Copyright law that protects creative endeavour hasn’t kept pace with the way technology has enabled people to enjoy their digital content on all of their devices. The government through the Australian Law Reform Commission is reviewing copyright. It’s an opportunity for the law to catch up with the rapid changes in technology that have taken place over the last few years.
The review will consider a range of options; such as a fair-use system that allows consumers to use music, movies and other legally obtained media privately without unnecessary restrictions.
CHOICE supports fair use, and thinks we need a copyright system that rewards artists and creators, but still allows consumers flexibility in the way they watch and store digital content they have bought or otherwise legally own.
Sign our fair use pledge.
Legal or illegal?
Do you know what’s allowable under current copyright law? CHOICE asked 1000 Aussies if they know what's currently legal.
Around half of consumers thought that it was legal to copy or transfer DVD content to other devices.
About one-third thought that it was legal to create copies of digital video content and lend it someone in their family.
About one-half assumed that it is also legal to copy or transfer music content onto multiple devices.
About 60% of people don’t know if it’s okay to share images they have created as a meme online.
Only one-fifth know it’s okay to access movies/TV shows/ music content not usually accessible to Australians online.
What CHOICE wants
CHOICE believes that Australian copyright laws are out of date. We want the copyright laws to reflect how consumers are using their legally obtained content like music and movies.
Australia’s rigid approach to copyright means that the law needs to be constantly amended to address issues as they arise. Australian copyright law does not take into account existing technologies, let alone anticipate new ones.
For this reason, CHOICE supports a fair-use model because it recognises how people are already using their legal content for their own purposes.
What is fair use?
Fair use provides a broad set of principles that determine what is and isn't illegal with regard to how people use copyrighted material. Instead of a list of specific exceptions, which is what Australia has now, Fair Use is based on ‘fairness factors’ to weigh up whether certain ways of using copyright material should be legal.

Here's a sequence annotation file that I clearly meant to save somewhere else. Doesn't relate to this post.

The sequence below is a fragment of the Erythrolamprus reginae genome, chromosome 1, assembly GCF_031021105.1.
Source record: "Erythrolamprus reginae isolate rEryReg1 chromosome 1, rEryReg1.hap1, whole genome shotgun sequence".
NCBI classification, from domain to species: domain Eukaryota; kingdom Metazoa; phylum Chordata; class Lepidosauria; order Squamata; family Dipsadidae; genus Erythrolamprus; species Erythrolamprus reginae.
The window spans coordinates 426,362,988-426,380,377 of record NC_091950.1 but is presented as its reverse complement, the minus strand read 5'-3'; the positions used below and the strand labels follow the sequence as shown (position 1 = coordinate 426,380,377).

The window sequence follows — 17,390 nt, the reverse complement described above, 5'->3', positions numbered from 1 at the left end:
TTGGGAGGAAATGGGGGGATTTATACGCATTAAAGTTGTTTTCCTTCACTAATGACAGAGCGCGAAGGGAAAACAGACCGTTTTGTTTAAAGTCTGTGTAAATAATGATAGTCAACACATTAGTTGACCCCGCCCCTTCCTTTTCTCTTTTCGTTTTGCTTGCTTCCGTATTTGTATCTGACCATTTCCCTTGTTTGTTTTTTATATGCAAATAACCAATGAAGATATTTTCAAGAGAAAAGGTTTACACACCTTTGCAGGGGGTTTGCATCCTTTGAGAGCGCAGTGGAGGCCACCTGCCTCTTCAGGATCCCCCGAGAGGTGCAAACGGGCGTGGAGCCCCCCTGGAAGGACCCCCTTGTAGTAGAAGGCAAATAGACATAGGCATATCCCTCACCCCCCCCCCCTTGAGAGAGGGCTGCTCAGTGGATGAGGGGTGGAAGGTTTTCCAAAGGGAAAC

The fairness factor will consider factors such as what type of media or digital content is being used and how, and the impact the use has on the commercial market for the material. Fair use will specifically exclude any use that infringes copyright.
Fair use is intended to outline broad categories or types of use that will be defined as fair and will function as exemptions from copyright law.
It will also mean that consumers will be able to legally do things like copy a movie onto their tablet to watch on the train, or to back up their music collection to the cloud. It will also encourage new innovations and technologies, which will benefit consumers.
Consumers could be breaking the law without realising that enjoying their movies or music on different devices isn’t always legal. Choice asked 1000 Australian consumers about what they know and do with their copyright material and the results show that there are many areas of confusion for people about what they can legally do with the music, movies and files they have bought or lawfully own.
Copyright: what you need to know
- Copyright protection is free and applies automatically when material is created.
- It's a legal protection for people who invest their time, talent and other resources in creating new cultural and educational material, which benefits society.
- It doesn't need to be registered in Australia.
- Copyright does not protect ideas, information, styles, techniques, names, titles or slogans.
- There are no general exemptions from copyright law for non-profit organisations.
- There are some situations where copyright law allows people to use copyright material without permission for their own personal use, but these are narrow and specific.
- Copyright law applies to actions that take place in Australia, even if the material used was created or first published in another country.
- The US—Australia Free Trade Agreement in 2005 changed copyright law and one of the things it altered was the length of time copyright lasts. In Australia, copyright generally lasts for the life of the creator plus 70 years.